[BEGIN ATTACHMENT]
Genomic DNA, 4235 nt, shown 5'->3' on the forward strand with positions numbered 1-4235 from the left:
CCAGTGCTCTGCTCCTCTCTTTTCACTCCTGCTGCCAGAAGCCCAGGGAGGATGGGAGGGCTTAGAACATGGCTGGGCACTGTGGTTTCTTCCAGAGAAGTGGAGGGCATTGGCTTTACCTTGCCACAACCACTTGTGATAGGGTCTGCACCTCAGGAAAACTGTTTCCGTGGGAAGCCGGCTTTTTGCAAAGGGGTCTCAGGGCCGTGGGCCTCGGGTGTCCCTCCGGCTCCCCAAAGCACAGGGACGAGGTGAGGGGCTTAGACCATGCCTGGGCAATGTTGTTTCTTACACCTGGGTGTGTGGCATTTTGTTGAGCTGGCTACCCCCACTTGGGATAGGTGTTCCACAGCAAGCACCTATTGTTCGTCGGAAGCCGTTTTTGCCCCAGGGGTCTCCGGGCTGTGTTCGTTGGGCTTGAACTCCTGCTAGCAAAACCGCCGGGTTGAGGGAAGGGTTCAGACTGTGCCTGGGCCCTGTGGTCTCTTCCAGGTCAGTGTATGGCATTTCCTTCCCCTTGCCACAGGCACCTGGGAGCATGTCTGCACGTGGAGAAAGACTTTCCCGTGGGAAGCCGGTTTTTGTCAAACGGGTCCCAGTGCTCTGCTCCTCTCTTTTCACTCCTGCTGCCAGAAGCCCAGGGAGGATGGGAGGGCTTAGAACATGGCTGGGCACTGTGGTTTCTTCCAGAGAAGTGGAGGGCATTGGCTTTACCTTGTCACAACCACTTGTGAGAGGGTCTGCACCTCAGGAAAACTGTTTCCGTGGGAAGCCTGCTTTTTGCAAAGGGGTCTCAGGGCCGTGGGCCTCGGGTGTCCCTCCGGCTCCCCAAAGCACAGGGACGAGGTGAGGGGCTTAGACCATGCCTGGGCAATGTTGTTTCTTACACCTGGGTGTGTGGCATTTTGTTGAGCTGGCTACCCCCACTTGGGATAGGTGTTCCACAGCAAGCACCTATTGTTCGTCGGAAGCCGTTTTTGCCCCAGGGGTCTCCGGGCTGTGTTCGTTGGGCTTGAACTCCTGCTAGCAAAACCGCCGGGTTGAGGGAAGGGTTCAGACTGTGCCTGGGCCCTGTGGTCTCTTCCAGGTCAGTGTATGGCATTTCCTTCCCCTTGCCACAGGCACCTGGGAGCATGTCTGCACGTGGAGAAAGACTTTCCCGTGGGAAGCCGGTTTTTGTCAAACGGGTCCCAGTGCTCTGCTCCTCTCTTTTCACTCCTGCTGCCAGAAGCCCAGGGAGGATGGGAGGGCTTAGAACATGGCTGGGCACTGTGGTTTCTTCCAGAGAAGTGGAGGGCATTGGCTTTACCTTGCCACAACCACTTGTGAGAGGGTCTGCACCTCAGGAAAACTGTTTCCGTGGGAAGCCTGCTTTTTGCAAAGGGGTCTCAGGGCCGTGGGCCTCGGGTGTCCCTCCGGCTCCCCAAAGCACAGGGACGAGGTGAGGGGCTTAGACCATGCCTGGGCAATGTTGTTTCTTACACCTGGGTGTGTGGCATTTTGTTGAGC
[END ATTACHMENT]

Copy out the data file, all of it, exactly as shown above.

Genomic DNA, 4235 nt, shown 5'->3' on the forward strand with positions numbered 1-4235 from the left:
CCAGTGCTCTGCTCCTCTCTTTTCACTCCTGCTGCCAGAAGCCCAGGGAGGATGGGAGGGCTTAGAACATGGCTGGGCACTGTGGTTTCTTCCAGAGAAGTGGAGGGCATTGGCTTTACCTTGCCACAACCACTTGTGATAGGGTCTGCACCTCAGGAAAACTGTTTCCGTGGGAAGCCGGCTTTTTGCAAAGGGGTCTCAGGGCCGTGGGCCTCGGGTGTCCCTCCGGCTCCCCAAAGCACAGGGACGAGGTGAGGGGCTTAGACCATGCCTGGGCAATGTTGTTTCTTACACCTGGGTGTGTGGCATTTTGTTGAGCTGGCTACCCCCACTTGGGATAGGTGTTCCACAGCAAGCACCTATTGTTCGTCGGAAGCCGTTTTTGCCCCAGGGGTCTCCGGGCTGTGTTCGTTGGGCTTGAACTCCTGCTAGCAAAACCGCCGGGTTGAGGGAAGGGTTCAGACTGTGCCTGGGCCCTGTGGTCTCTTCCAGGTCAGTGTATGGCATTTCCTTCCCCTTGCCACAGGCACCTGGGAGCATGTCTGCACGTGGAGAAAGACTTTCCCGTGGGAAGCCGGTTTTTGTCAAACGGGTCCCAGTGCTCTGCTCCTCTCTTTTCACTCCTGCTGCCAGAAGCCCAGGGAGGATGGGAGGGCTTAGAACATGGCTGGGCACTGTGGTTTCTTCCAGAGAAGTGGAGGGCATTGGCTTTACCTTGTCACAACCACTTGTGAGAGGGTCTGCACCTCAGGAAAACTGTTTCCGTGGGAAGCCTGCTTTTTGCAAAGGGGTCTCAGGGCCGTGGGCCTCGGGTGTCCCTCCGGCTCCCCAAAGCACAGGGACGAGGTGAGGGGCTTAGACCATGCCTGGGCAATGTTGTTTCTTACACCTGGGTGTGTGGCATTTTGTTGAGCTGGCTACCCCCACTTGGGATAGGTGTTCCACAGCAAGCACCTATTGTTCGTCGGAAGCCGTTTTTGCCCCAGGGGTCTCCGGGCTGTGTTCGTTGGGCTTGAACTCCTGCTAGCAAAACCGCCGGGTTGAGGGAAGGGTTCAGACTGTGCCTGGGCCCTGTGGTCTCTTCCAGGTCAGTGTATGGCATTTCCTTCCCCTTGCCACAGGCACCTGGGAGCATGTCTGCACGTGGAGAAAGACTTTCCCGTGGGAAGCCGGTTTTTGTCAAACGGGTCCCAGTGCTCTGCTCCTCTCTTTTCACTCCTGCTGCCAGAAGCCCAGGGAGGATGGGAGGGCTTAGAACATGGCTGGGCACTGTGGTTTCTTCCAGAGAAGTGGAGGGCATTGGCTTTACCTTGCCACAACCACTTGTGAGAGGGTCTGCACCTCAGGAAAACTGTTTCCGTGGGAAGCCTGCTTTTTGCAAAGGGGTCTCAGGGCCGTGGGCCTCGGGTGTCCCTCCGGCTCCCCAAAGCACAGGGACGAGGTGAGGGGCTTAGACCATGCCTGGGCAATGTTGTTTCTTACACCTGGGTGTGTGGCATTTTGTTGAGC